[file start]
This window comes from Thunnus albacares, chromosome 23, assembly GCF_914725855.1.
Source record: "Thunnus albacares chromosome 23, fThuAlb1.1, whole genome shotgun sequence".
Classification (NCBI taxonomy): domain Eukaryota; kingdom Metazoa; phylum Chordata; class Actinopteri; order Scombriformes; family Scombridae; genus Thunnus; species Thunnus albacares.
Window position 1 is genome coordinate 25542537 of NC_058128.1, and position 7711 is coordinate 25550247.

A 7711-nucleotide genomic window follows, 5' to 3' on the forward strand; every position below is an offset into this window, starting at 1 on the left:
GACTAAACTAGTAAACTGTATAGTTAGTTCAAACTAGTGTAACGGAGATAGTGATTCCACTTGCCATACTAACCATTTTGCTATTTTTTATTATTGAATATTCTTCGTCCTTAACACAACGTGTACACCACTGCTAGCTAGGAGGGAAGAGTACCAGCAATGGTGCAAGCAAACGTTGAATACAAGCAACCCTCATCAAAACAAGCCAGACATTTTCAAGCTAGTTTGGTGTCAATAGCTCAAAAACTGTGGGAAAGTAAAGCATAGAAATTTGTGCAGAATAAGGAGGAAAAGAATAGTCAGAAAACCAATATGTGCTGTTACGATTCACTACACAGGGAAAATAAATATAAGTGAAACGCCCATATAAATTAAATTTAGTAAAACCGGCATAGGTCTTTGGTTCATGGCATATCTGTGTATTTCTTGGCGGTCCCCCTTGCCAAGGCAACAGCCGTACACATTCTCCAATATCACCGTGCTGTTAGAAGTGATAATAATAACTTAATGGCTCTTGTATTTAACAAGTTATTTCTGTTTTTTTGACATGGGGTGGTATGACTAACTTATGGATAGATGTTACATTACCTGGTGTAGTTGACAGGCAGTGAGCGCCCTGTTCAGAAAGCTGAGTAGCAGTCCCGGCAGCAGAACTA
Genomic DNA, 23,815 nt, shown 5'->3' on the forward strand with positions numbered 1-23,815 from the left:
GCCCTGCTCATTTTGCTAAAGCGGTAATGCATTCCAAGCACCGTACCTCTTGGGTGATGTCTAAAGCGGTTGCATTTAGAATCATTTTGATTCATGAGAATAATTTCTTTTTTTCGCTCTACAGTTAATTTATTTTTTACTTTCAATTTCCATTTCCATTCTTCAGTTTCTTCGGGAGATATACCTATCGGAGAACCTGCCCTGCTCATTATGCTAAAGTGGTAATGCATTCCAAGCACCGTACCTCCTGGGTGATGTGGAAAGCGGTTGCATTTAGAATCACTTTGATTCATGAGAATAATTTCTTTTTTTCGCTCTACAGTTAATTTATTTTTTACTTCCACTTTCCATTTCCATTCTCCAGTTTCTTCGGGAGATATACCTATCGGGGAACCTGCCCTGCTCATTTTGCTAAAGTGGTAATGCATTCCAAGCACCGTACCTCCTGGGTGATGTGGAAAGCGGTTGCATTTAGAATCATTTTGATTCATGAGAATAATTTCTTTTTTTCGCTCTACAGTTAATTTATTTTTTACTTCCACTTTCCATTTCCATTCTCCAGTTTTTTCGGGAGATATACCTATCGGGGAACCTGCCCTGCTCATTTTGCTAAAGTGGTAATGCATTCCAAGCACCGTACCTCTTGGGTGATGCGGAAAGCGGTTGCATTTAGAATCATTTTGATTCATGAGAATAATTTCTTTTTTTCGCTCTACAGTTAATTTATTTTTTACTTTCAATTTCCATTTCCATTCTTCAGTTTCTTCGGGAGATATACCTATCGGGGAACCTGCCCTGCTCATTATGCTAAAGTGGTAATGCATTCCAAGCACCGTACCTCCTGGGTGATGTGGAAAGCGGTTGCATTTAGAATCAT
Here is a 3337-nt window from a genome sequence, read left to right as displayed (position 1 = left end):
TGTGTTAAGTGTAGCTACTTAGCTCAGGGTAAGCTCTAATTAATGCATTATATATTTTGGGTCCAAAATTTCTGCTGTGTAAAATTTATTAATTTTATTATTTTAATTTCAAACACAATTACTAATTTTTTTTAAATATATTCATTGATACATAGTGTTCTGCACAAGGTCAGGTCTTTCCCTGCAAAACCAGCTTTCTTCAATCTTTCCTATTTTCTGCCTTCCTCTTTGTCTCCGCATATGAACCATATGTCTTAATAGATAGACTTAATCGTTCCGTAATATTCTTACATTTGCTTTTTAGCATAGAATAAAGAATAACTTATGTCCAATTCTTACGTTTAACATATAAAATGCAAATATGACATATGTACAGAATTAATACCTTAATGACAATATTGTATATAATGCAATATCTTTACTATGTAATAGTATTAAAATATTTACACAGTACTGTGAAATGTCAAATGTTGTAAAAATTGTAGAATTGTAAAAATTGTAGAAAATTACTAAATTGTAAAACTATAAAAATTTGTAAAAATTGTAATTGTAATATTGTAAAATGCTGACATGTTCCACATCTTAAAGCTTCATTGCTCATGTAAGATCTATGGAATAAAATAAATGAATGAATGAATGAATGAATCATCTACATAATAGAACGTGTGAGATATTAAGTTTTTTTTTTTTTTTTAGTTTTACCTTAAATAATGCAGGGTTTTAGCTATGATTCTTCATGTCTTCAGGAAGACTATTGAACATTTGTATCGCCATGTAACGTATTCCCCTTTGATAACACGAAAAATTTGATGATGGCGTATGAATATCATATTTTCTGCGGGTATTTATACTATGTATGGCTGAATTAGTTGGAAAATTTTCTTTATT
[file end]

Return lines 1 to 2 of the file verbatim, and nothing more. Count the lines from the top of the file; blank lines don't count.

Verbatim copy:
This window comes from Thunnus albacares, chromosome 23, assembly GCF_914725855.1.
Source record: "Thunnus albacares chromosome 23, fThuAlb1.1, whole genome shotgun sequence".